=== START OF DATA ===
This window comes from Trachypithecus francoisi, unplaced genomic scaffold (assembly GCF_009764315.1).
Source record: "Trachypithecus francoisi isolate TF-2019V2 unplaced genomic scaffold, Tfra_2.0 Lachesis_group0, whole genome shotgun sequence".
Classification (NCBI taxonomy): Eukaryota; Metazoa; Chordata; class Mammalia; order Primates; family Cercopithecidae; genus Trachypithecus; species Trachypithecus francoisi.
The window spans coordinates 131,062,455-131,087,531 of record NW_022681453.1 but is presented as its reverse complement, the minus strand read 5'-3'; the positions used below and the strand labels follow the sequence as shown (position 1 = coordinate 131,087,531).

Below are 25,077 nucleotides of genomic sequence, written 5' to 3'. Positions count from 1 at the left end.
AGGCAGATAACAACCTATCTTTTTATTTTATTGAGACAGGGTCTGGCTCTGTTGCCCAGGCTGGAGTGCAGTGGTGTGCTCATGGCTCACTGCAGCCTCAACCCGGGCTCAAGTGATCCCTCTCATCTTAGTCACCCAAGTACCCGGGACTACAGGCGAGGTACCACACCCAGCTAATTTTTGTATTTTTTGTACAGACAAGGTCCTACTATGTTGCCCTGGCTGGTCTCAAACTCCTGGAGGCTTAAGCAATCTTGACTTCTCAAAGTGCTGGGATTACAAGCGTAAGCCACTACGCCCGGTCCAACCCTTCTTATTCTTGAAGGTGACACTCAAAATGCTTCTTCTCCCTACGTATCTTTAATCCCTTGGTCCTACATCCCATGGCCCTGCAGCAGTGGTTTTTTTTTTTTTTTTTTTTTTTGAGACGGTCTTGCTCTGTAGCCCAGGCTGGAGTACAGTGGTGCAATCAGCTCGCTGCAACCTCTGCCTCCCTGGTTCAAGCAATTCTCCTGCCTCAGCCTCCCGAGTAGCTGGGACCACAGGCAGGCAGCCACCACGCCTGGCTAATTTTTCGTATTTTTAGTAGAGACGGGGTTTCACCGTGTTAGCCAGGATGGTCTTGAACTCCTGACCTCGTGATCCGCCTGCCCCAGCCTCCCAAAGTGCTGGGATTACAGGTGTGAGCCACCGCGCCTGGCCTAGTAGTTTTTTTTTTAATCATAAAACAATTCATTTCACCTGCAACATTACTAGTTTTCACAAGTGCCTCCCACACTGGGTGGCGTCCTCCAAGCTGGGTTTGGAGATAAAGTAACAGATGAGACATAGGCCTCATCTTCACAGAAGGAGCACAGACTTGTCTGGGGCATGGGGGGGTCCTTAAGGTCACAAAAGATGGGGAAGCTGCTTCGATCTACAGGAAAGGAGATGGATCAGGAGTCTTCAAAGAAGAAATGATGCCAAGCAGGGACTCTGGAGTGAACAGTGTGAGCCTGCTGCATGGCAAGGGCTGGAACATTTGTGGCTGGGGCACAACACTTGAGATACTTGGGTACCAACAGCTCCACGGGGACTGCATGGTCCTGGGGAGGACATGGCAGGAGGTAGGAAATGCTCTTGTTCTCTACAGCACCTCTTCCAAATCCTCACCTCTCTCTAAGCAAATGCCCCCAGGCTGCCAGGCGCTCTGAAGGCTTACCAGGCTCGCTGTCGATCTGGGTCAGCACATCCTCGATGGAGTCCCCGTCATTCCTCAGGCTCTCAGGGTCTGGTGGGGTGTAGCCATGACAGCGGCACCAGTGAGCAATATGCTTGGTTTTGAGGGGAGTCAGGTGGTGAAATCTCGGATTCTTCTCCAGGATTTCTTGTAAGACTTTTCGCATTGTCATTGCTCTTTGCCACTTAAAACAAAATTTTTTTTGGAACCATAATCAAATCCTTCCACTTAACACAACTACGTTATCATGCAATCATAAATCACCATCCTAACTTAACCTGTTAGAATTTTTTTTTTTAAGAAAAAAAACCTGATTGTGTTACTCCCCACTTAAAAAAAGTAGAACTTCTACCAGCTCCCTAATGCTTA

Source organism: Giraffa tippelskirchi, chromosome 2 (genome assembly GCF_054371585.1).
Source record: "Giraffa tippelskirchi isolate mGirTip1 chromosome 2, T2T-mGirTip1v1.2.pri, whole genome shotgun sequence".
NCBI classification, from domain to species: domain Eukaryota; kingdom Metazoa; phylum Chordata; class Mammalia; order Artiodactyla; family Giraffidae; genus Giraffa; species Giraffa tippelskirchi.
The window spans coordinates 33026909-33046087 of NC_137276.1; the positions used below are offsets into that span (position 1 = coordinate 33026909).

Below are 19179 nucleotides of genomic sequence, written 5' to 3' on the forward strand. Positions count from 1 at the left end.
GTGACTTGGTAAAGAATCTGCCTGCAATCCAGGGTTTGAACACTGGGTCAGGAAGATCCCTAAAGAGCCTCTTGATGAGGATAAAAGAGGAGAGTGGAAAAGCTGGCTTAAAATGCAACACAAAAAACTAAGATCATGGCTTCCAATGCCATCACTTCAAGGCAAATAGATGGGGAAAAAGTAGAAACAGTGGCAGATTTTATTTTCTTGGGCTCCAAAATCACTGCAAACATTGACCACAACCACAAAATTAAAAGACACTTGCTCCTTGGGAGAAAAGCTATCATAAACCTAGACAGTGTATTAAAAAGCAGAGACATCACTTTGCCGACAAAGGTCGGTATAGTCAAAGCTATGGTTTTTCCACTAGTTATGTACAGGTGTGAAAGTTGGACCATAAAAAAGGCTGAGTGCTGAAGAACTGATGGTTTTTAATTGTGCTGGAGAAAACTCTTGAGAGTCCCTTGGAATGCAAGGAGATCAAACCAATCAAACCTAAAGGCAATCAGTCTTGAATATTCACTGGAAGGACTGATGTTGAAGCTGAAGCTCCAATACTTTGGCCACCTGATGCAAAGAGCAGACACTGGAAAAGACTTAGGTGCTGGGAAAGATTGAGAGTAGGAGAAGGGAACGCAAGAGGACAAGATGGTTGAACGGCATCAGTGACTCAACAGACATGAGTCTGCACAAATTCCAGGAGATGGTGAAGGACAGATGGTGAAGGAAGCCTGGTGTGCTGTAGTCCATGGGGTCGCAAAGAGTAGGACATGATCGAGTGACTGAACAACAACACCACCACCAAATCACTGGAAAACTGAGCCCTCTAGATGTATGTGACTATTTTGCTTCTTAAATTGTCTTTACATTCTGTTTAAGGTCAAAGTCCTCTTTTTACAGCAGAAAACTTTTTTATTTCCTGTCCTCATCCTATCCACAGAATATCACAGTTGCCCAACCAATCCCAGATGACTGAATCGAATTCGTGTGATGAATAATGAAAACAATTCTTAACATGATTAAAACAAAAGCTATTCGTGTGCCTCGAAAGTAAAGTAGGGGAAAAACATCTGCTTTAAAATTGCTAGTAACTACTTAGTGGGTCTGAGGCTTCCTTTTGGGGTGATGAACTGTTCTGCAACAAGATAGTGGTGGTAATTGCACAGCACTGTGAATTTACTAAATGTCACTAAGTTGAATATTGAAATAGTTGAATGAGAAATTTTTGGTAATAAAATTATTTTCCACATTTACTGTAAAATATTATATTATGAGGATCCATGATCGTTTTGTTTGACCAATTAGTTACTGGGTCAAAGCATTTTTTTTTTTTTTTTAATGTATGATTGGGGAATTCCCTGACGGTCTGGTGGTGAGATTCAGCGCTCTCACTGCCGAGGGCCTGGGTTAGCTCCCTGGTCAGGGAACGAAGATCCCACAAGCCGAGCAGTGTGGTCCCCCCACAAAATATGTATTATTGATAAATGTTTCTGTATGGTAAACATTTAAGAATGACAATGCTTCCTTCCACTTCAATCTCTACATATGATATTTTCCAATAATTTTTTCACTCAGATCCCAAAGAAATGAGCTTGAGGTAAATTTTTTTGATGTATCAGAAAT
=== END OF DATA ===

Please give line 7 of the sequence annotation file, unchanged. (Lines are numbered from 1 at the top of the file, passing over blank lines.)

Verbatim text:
Source organism: Giraffa tippelskirchi, chromosome 2 (genome assembly GCF_054371585.1).